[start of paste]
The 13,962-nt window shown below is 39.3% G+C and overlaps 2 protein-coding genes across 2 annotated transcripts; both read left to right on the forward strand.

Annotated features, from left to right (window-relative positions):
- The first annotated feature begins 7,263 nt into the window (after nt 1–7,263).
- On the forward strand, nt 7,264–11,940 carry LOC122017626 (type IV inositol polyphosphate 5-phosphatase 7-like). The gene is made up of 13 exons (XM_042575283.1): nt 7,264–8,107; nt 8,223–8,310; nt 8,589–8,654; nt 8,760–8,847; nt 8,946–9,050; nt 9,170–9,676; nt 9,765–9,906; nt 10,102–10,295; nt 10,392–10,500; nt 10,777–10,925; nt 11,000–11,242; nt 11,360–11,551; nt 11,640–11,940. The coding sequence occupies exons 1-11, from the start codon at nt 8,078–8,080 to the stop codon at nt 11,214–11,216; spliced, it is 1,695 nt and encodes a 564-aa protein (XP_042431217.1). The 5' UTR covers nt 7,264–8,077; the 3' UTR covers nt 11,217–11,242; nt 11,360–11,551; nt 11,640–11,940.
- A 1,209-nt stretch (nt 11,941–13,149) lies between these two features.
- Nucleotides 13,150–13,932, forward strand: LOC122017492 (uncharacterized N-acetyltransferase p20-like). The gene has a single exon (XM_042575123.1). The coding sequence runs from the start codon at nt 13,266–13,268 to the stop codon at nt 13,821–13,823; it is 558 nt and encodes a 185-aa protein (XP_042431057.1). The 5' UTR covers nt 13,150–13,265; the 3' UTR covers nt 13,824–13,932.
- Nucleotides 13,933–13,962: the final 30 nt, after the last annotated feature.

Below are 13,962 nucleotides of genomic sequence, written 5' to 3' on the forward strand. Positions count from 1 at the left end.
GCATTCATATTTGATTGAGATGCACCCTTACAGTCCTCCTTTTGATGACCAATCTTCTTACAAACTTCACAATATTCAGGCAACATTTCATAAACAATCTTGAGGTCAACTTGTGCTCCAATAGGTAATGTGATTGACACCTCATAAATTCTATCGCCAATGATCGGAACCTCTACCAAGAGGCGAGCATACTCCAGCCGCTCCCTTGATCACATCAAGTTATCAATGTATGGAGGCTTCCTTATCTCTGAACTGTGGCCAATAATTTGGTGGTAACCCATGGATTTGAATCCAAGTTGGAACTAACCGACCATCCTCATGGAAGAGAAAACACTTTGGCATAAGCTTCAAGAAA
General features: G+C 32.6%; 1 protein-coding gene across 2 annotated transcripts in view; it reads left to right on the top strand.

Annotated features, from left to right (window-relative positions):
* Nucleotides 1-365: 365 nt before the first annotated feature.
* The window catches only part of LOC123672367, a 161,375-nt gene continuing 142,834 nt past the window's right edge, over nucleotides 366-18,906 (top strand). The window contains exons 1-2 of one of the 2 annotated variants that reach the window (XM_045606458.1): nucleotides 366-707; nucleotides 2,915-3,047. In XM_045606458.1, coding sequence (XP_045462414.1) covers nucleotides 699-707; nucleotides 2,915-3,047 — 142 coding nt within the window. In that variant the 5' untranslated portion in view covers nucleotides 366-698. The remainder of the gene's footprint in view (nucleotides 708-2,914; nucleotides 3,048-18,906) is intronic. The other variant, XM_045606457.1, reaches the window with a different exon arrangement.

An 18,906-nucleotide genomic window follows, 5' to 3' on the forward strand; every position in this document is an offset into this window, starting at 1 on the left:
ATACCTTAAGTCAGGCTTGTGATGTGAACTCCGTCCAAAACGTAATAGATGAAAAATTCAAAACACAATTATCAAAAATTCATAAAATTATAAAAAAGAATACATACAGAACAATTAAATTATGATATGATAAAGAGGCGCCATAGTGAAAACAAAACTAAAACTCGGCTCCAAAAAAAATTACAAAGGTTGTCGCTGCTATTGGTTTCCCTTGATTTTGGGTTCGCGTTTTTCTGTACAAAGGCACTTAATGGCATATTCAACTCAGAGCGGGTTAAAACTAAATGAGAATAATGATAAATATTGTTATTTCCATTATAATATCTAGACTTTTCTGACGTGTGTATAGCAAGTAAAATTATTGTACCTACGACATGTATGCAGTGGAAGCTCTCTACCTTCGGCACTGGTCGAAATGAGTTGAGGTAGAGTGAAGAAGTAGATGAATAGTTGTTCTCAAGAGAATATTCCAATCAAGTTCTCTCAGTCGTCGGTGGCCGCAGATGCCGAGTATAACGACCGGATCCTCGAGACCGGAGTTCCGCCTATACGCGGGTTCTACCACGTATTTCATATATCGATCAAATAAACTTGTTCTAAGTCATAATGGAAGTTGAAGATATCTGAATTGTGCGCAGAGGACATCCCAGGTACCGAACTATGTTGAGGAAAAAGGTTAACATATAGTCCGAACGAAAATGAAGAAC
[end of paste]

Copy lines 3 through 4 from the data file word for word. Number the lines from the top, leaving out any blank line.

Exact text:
- The first annotated feature begins 7,263 nt into the window (after nt 1–7,263).
- On the forward strand, nt 7,264–11,940 carry LOC122017626 (type IV inositol polyphosphate 5-phosphatase 7-like). The gene is made up of 13 exons (XM_042575283.1): nt 7,264–8,107; nt 8,223–8,310; nt 8,589–8,654; nt 8,760–8,847; nt 8,946–9,050; nt 9,170–9,676; nt 9,765–9,906; nt 10,102–10,295; nt 10,392–10,500; nt 10,777–10,925; nt 11,000–11,242; nt 11,360–11,551; nt 11,640–11,940. The coding sequence occupies exons 1-11, from the start codon at nt 8,078–8,080 to the stop codon at nt 11,214–11,216; spliced, it is 1,695 nt and encodes a 564-aa protein (XP_042431217.1). The 5' UTR covers nt 7,264–8,077; the 3' UTR covers nt 11,217–11,242; nt 11,360–11,551; nt 11,640–11,940.